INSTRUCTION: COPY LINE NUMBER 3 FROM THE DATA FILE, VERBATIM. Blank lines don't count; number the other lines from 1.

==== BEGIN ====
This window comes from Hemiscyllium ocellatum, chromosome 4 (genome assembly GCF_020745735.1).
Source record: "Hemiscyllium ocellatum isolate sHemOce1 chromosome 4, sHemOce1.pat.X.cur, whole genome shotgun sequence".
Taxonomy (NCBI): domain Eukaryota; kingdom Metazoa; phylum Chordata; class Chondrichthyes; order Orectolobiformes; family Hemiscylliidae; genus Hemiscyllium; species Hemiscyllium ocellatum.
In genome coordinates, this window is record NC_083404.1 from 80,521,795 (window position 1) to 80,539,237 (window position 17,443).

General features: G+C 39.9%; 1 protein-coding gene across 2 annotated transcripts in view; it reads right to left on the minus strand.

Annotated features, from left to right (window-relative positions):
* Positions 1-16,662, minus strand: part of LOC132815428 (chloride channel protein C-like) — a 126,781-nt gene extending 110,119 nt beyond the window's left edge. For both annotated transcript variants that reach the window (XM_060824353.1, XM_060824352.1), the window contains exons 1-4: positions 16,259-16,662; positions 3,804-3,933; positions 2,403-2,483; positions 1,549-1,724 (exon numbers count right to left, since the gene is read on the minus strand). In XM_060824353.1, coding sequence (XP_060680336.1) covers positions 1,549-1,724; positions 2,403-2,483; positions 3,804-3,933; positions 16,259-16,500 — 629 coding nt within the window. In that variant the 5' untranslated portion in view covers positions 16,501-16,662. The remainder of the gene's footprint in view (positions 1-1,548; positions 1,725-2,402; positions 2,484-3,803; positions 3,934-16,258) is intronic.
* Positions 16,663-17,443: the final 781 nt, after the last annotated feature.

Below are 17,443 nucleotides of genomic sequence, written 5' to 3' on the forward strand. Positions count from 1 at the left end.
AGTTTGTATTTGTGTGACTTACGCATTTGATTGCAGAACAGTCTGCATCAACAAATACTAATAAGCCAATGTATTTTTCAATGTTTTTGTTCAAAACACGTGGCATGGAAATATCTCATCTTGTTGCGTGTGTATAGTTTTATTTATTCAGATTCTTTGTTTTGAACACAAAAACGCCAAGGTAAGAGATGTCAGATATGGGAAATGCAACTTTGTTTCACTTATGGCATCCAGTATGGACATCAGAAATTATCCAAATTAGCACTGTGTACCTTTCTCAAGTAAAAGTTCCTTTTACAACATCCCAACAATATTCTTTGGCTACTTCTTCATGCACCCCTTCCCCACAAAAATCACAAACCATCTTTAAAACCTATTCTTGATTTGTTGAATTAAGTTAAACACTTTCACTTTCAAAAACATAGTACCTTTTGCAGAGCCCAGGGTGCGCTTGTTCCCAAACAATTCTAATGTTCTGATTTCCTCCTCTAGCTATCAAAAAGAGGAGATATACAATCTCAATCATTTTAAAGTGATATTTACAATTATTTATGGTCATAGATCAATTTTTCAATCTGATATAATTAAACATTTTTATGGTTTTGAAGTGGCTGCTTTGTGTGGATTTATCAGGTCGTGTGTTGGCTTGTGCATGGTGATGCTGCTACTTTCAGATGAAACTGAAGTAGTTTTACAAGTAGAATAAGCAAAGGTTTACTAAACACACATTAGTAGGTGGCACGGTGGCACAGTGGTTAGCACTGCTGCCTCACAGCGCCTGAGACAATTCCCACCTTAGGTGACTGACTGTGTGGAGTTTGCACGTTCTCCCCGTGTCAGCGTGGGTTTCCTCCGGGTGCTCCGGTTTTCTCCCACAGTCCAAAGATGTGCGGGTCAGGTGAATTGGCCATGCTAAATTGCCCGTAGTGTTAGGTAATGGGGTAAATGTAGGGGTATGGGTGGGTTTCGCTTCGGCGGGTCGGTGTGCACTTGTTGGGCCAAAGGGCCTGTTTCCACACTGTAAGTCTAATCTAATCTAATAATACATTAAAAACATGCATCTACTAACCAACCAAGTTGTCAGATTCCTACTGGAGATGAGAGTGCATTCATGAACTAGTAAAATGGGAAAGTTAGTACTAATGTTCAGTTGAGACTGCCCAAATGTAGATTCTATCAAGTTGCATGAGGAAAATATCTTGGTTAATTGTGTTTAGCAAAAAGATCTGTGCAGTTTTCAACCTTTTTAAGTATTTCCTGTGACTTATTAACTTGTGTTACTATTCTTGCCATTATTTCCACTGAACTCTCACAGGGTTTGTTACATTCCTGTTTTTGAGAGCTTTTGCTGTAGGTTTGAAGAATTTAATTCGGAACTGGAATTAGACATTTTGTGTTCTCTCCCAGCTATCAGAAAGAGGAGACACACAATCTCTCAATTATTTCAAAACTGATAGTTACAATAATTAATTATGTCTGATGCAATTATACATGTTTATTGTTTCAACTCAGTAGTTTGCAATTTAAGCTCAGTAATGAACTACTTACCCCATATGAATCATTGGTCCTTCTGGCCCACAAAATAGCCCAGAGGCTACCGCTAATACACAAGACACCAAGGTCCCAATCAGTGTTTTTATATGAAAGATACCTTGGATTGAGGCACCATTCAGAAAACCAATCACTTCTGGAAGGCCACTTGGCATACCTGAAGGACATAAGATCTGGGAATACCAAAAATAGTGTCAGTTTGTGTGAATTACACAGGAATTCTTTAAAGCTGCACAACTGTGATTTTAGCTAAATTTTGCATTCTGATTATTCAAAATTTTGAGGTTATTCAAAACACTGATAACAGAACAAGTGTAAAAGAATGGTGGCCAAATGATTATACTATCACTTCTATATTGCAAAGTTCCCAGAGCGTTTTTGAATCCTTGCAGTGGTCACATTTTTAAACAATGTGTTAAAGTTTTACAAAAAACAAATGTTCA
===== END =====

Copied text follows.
Taxonomy (NCBI): domain Eukaryota; kingdom Metazoa; phylum Chordata; class Chondrichthyes; order Orectolobiformes; family Hemiscylliidae; genus Hemiscyllium; species Hemiscyllium ocellatum.